I think that @blueiiznh is right when he says your lover was probably in a depressed state. He may have many issues to resolve with his ex. He may even have used you to help him get away from his ex. Maybe it gave him something to go towards in order to get away from the ex. More motivation.

If he is depressed, he will feel like he doesn’t deserve a relationship. He may be trying to punish himself for how he treated his ex. He may be remorseful about what he did to his ex and doesn’t want to do it to someone else. I hate to say it, but he sounds a bit weak using other women to help him get from here to there.

If he believes this about himself, then he will be hating himself. That’s where the YDB comes from. It’s as if he’s giving you a gift when he breaks up with you. Of course, he is not taking the time to find out what you really want. That’s typical of the depressed. You’ve already taken the time to reassure him about what you feel.

In my experience, when you’re depressed, you don’t believe what people say about you. You’re really down on yourself. At the same time, sex is very important. It’s the only thing that makes you feel at all connected to anyone. If he is doing that, I would expect him to be showing up at your door from time to time to get a sex fix.

But depression is difficult to deal with, especially if you don’t agree that you are depressed. I would urge him to see a mental health professional. Maybe he needs meds. Maybe he just needs therapy. In any case, whether he’s depressed or not, therapy should help him move through the stuff he’s dealing with. Is there any chance he would go?

I think it’s almost impossible to know, at this point, how much he is into you. I bet he has no clue. If he’s keeping a lot of contact with you, I think that means he’s definitely interested, but if that contact is very surfacy, it can’t be very satisfying for you. You want a real person, and he’s a caricature of that right now.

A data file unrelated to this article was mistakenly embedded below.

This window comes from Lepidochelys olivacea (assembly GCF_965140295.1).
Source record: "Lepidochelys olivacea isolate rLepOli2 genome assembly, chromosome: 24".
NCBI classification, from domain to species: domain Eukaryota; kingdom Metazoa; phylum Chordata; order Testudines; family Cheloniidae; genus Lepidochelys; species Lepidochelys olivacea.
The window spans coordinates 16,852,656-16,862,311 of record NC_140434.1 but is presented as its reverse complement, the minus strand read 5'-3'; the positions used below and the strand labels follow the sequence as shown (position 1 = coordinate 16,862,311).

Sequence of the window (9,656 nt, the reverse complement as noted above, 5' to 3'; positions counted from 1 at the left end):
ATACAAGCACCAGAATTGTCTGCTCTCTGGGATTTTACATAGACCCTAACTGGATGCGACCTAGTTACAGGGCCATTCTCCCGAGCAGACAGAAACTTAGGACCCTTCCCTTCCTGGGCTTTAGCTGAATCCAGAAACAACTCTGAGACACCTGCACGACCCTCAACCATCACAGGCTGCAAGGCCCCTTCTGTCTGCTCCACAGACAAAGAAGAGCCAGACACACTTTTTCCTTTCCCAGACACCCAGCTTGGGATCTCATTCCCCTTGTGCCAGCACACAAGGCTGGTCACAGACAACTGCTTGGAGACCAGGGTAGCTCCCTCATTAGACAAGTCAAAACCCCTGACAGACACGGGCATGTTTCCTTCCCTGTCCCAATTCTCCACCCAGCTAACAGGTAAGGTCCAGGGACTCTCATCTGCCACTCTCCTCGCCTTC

Will he be able to come back and be present with you again? Should you wait for him? Well, if he’s really sick, then I would lean towards waiting. If he shows a real interest in healing by going to therapy, then I would risk waiting. But if he does not seem to be taking any conscious steps towards getting clear with his shit, I think I would seriously think about cutting all ties with him.

Of course, if you can’t cut all ties, and you must run into him often, that makes it really all that much worse. In a way, you’re screwed. Damned if you do, damned if you don’t. It’ll be very painful for you. You might try to do things that would hurt him, like dating, but I have no idea how that would work.

It may be that, for the time being, you don’t have any choice but to continue to work with him. Urge him to get therapy. Support him through his situation. Assume that when he gets straight, he will love you again, and not be so “confused.” Assume it, but don’t expect it. Just recognize that you are making the best of a complicated situation.

Meanwhile, take care of yourself. In all meaning of that sentence. Yoga. Therapy. Meditation. Exercise. Hang out with friends. Pursue some interest—educate yourself, or throw yourself into work. Spend more time with your kid.

It’s a very tough time. Lot’s of pain and anxiety. Deep breathing. I’m sure you know how to do this. Make sure you practice. Often.

I wish you the best of luck.

Kardamom's avatar

He is saying that he can’t be with you. He probably liked you a lot, and had some very intense feelings for you, but you were clearly a re-bound relationship for him and he is not over his ex yet. But people tend to jump into things with new people before they have healed. It happens every day. He does think that you deserve better, which means not him. He means somebody who actually wants to be with you and isn’t still involved emotionally with someone else. It also means that he can’t/won’t do better for you, so you have to find somebody else who is better for you. It’s a polite way to tell someone to move on.

Try to find someone else who hasn’t recently ended a relationship. Good luck.

FluffyChicken's avatar

There was a short period of time where was considering breaking up with my current boyfriend because I was going through a really rough patch of depression. I really really thought he deserved better. He didn’t deserve to be having to go through all that bullshit with me. I’m really really glad I decided to stay with him though.

There is an exception to every “rule“and nothing in psychology is a case of “always.”

wundayatta's avatar

Like @FluffyChicken, when I was depressed, I told my wife she didn’t need me around her as if some heavy weight on her shoulders. I told her she would be better off without me. Kind of similar to YDB. Fortunately, she believed I was sick and she wanted to help me, even though what I said really hurt her, too.

blueiiznh's avatar

@iLove I also forgot another obvious one. Some people say things like that to gauge the reaction. People sometimes will say things or do things with the intent of seeing how you react. Seeking feedback or some reaction. Making a statement that they hope you react in a way to try to dispute what they are saying. Kind of a test in a way.
I soooo dislike that tactic!